Last time I visited Jerusalem, it was Easter Sunday. This time, Pentecost Sunday! Only three times per year does are prayer services held in the Upper Room, the traditionally held spot of both the Last Supper and the falling of the tongues of fire (Acts 2). One of those times was today—where better to “go to church” on Pentecost Sunday?!
The service we attended was a Catholic service, mostly in Latin but very multilingual and well-ordered for participation. It was preceded by an Armenian service, which was preceded by an Orthodox service—all in the same small room. Hey, you’ve got to share the holy sites! This building is on Mount Zion, just outside the southwest corner of Jerusalem’s Old City. The area is also where one finds King David’s tomb (though hotly debated), two churches, a monastery, the grace of Oskar Schindler (yes, THE Schindler), and Jerusalem University College, the school where one of our excellent lecturers, Paul Wright, hails from.
I actually quite enjoyed the service, despite the facts that much was in other languages, and that the whole thing was “only standing room”. I didn’t get those words mixed up—there were NO seats. I didn’t witness tongues of fire, and I didn’t sense any internal Pentecost despite my quiet prayers for the Spirit to increasingly move in my life and the lives of those I know.
I confess to struggling with the Holy Spirit, with the concept and its reality in my daily moments. I also confess to hating that feeling. Finally, I confess also to debating with myself at times whether I unintentionally block the Spirit’s flow into my life somehow , whether He’s doing exactly what He means to do, just at a lower key than my impatient self would like, or whether I need to just stop worrying, instead remaining humble and open and attentive. Today didn’t grant any profound clarity. What good is a holy site if it doesn’t magically “cure all”?!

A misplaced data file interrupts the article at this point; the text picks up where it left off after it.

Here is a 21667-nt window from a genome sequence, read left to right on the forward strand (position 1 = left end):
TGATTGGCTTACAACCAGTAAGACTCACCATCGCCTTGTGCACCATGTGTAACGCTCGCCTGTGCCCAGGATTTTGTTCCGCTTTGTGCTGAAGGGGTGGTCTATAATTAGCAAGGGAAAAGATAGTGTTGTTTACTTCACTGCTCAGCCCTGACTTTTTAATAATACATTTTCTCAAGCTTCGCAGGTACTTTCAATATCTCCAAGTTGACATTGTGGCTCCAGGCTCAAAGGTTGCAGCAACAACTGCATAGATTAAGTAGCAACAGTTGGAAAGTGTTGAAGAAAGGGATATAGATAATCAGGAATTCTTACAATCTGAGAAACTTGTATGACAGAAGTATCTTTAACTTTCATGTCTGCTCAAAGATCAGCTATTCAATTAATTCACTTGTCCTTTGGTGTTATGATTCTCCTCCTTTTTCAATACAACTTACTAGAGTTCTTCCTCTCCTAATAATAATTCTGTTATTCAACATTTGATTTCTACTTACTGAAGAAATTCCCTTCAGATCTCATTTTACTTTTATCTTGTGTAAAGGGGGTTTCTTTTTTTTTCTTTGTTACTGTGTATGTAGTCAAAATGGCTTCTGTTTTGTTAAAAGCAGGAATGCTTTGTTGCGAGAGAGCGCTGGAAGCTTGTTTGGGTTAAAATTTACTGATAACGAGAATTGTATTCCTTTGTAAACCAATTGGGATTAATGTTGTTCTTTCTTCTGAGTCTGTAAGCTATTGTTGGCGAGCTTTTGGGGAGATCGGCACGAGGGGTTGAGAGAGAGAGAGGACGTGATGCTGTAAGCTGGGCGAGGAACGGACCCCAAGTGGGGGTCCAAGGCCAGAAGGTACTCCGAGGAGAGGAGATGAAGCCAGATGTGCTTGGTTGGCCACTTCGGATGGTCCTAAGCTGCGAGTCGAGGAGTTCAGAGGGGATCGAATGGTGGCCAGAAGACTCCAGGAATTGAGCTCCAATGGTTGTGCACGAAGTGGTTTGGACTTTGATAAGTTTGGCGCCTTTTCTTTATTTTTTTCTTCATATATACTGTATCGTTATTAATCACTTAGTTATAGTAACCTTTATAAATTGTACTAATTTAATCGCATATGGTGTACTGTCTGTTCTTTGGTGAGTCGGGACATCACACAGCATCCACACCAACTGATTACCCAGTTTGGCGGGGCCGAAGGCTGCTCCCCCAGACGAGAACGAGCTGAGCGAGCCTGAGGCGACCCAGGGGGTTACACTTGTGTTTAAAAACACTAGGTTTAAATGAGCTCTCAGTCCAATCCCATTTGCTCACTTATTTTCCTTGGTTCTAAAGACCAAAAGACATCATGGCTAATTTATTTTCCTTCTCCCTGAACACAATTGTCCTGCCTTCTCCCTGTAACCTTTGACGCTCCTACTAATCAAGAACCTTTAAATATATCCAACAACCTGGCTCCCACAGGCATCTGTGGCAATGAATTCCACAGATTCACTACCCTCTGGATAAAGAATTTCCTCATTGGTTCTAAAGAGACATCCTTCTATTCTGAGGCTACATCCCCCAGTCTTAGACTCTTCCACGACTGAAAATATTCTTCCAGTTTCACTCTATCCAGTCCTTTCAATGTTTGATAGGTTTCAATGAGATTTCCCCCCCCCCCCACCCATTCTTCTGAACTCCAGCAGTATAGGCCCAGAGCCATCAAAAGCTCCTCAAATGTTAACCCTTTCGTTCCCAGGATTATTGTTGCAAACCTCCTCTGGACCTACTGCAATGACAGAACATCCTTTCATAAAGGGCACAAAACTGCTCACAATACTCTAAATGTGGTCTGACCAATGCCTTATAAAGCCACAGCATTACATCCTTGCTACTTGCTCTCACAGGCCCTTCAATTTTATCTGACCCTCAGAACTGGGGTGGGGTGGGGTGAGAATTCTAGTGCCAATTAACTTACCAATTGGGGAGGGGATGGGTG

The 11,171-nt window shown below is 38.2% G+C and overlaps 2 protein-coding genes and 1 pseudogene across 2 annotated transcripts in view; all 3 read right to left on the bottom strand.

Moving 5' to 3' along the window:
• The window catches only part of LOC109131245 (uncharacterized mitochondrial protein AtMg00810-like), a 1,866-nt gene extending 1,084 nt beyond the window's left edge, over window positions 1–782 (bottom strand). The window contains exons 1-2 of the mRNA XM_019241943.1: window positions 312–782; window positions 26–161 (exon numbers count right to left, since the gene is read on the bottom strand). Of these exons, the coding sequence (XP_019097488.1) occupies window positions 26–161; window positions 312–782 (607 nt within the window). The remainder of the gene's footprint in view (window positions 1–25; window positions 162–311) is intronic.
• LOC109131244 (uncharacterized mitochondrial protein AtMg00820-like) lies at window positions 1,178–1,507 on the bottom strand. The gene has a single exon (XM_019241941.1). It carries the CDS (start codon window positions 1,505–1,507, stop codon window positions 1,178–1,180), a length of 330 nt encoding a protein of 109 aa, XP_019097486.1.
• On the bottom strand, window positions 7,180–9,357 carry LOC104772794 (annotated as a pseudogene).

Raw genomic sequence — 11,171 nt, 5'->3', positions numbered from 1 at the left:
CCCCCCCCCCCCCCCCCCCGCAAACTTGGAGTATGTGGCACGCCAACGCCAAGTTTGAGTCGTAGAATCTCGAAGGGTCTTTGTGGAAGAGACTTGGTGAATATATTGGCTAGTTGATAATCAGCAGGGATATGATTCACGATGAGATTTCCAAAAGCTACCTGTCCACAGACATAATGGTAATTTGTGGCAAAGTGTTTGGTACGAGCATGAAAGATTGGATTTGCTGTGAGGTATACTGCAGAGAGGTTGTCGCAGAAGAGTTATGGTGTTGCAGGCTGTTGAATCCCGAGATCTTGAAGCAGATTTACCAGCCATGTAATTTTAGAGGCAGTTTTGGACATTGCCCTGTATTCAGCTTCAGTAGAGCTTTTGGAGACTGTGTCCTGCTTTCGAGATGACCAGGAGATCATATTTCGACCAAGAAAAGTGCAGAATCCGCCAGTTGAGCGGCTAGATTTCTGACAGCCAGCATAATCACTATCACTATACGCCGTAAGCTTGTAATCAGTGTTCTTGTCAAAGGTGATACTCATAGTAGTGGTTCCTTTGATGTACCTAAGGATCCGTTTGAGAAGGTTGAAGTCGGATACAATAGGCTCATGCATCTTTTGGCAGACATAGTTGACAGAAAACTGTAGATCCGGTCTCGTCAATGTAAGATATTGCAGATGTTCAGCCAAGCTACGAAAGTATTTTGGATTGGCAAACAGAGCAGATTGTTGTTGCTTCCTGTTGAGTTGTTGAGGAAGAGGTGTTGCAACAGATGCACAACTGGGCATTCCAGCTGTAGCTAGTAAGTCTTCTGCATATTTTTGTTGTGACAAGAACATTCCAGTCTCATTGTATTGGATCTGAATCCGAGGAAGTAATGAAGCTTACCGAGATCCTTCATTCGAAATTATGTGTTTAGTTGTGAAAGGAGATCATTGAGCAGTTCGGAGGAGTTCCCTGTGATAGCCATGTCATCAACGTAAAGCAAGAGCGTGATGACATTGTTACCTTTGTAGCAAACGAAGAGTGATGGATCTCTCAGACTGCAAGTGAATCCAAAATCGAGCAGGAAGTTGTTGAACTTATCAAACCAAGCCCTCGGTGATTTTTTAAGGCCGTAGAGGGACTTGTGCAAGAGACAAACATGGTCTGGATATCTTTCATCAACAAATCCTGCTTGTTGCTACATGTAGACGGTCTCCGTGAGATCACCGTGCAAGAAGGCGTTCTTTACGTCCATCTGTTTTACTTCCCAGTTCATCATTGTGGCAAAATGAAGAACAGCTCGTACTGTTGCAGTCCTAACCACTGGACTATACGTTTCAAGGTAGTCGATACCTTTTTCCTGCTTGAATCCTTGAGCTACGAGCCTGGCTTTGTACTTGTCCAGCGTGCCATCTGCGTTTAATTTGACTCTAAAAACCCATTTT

Pentecost Sunday aside, this weekend was a bit of down time before the final push. A week from tomorrow, I’ll be back in Regina! Wow! Our final three days at Tantur are pretty full (tomorrow we have breakfast at 4:45 AM!) schedules, and then we spend four packed days in Galilee. A week will pass before I know it.
Saturday involved a fantastic lecture on Biblical Geography by the same Paul Wright I mentioned above. If you’re ever looking for a good Bible atlas, look him up. He’s contributed to numerous versions. This lecture was part two of Biblical Geography, and he did an excellent job at walking us through some “big picture” history of Empires in this region and how geography played some major roles in those developments over time. He also looked at “the land of milk and honey”. What did that phrase mean, especially to a people coming out of plentiful Egypt? And he looked at some great passages in Deuteronomy where Moses tells the people about the Promised Land and how it is different from what they knew in Egypt. Some of the strands he was able to flesh out of those texts were really quite fascinating and powerful. And you can’t always say that about geography!
The afternoon was marked by some Bethlehem exploring, with a supper that evening also in Bethlehem. We were hosted by an Armenian family, who told us their story (through translation). It’s a story of dreams smashed by the Israeli-Palestinian conflict, of the security barrier right in front of their business, and of military bullying and intimidation. It’s a story of injustice that would break many people in two.
I listened. I tried to think, but my mind didn’t know how to proceed. So I just listened. Maybe I’ll have a thought or two down the road.
Finally, tonight ended with a time of singing and visiting. Some very talented people are among our group, including a wonderful pianist and a Catholic cantor (their version of a song leader). Someone else recited a very impacting Christmas tale, as our eyes looked out over Bethlehem. Some word and some laughs, and it was “wind down time” for most of us.
Tomorrow begins early—so early that I can’t even say “bright”! If our feet carry us all the way to the Mount of Temptation and back, I’ll be sure to share the story!